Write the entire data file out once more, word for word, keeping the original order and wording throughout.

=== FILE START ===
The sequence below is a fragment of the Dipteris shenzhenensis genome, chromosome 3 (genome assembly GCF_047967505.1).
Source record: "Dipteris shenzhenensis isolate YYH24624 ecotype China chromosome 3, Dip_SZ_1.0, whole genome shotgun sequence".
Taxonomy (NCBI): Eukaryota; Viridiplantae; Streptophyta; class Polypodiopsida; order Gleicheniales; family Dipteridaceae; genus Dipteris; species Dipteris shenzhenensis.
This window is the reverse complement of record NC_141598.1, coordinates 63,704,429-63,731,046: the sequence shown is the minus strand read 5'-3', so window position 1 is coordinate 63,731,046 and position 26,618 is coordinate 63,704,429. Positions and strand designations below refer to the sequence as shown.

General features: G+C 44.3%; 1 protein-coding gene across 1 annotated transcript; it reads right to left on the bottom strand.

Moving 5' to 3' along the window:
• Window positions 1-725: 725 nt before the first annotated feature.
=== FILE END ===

The sequence below is a fragment of the Dipteris shenzhenensis genome, chromosome 3 (genome assembly GCF_047967505.1).
Source record: "Dipteris shenzhenensis isolate YYH24624 ecotype China chromosome 3, Dip_SZ_1.0, whole genome shotgun sequence".
Taxonomy (NCBI): Eukaryota; Viridiplantae; Streptophyta; class Polypodiopsida; order Gleicheniales; family Dipteridaceae; genus Dipteris; species Dipteris shenzhenensis.
This window is the reverse complement of record NC_141598.1, coordinates 63,704,429-63,731,046: the sequence shown is the minus strand read 5'-3', so window position 1 is coordinate 63,731,046 and position 26,618 is coordinate 63,704,429. Positions and strand designations below refer to the sequence as shown.

General features: G+C 44.3%; 1 protein-coding gene across 1 annotated transcript; it reads right to left on the bottom strand.

Moving 5' to 3' along the window:
• Window positions 1-725: 725 nt before the first annotated feature.